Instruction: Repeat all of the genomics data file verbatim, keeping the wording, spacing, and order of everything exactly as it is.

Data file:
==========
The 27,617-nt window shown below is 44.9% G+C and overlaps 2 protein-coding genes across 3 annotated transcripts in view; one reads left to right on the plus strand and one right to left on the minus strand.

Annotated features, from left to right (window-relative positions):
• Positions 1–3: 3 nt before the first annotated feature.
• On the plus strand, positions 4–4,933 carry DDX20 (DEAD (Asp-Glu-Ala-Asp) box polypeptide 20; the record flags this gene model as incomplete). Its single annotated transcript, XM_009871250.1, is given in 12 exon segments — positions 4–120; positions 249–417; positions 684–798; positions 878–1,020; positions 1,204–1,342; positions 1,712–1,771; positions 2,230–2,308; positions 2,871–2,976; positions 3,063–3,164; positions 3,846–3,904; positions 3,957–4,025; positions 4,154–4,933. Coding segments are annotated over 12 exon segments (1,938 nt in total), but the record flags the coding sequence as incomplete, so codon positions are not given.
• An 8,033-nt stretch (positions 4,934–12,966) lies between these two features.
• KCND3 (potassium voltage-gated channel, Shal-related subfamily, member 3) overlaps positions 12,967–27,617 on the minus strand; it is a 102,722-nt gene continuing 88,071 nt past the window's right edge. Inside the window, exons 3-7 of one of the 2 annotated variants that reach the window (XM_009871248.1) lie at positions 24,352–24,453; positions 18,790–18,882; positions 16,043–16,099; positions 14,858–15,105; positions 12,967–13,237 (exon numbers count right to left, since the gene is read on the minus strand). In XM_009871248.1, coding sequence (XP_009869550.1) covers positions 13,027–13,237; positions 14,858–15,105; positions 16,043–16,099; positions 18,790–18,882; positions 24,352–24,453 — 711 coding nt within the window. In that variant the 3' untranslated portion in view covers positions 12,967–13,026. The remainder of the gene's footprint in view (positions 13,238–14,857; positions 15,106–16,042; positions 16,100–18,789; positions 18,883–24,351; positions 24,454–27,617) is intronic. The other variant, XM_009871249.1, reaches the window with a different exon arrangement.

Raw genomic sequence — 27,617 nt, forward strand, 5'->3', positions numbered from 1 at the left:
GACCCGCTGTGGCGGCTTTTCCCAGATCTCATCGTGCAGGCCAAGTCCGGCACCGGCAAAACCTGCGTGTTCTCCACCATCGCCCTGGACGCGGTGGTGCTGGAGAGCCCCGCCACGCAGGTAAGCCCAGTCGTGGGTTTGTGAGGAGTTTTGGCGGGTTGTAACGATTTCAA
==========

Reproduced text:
The 27,617-nt window shown below is 44.9% G+C and overlaps 2 protein-coding genes across 3 annotated transcripts in view; one reads left to right on the plus strand and one right to left on the minus strand.

Annotated features, from left to right (window-relative positions):
• Positions 1–3: 3 nt before the first annotated feature.
• On the plus strand, positions 4–4,933 carry DDX20 (DEAD (Asp-Glu-Ala-Asp) box polypeptide 20; the record flags this gene model as incomplete). Its single annotated transcript, XM_009871250.1, is given in 12 exon segments — positions 4–120; positions 249–417; positions 684–798; positions 878–1,020; positions 1,204–1,342; positions 1,712–1,771; positions 2,230–2,308; positions 2,871–2,976; positions 3,063–3,164; positions 3,846–3,904; positions 3,957–4,025; positions 4,154–4,933. Coding segments are annotated over 12 exon segments (1,938 nt in total), but the record flags the coding sequence as incomplete, so codon positions are not given.
• An 8,033-nt stretch (positions 4,934–12,966) lies between these two features.
• KCND3 (potassium voltage-gated channel, Shal-related subfamily, member 3) overlaps positions 12,967–27,617 on the minus strand; it is a 102,722-nt gene continuing 88,071 nt past the window's right edge. Inside the window, exons 3-7 of one of the 2 annotated variants that reach the window (XM_009871248.1) lie at positions 24,352–24,453; positions 18,790–18,882; positions 16,043–16,099; positions 14,858–15,105; positions 12,967–13,237 (exon numbers count right to left, since the gene is read on the minus strand). In XM_009871248.1, coding sequence (XP_009869550.1) covers positions 13,027–13,237; positions 14,858–15,105; positions 16,043–16,099; positions 18,790–18,882; positions 24,352–24,453 — 711 coding nt within the window. In that variant the 3' untranslated portion in view covers positions 12,967–13,026. The remainder of the gene's footprint in view (positions 13,238–14,857; positions 15,106–16,042; positions 16,100–18,789; positions 18,883–24,351; positions 24,454–27,617) is intronic. The other variant, XM_009871249.1, reaches the window with a different exon arrangement.

Raw genomic sequence — 27,617 nt, forward strand, 5'->3', positions numbered from 1 at the left:
GACCCGCTGTGGCGGCTTTTCCCAGATCTCATCGTGCAGGCCAAGTCCGGCACCGGCAAAACCTGCGTGTTCTCCACCATCGCCCTGGACGCGGTGGTGCTGGAGAGCCCCGCCACGCAGGTAAGCCCAGTCGTGGGTTTGTGAGGAGTTTTGGCGGGTTGTAACGATTTCAA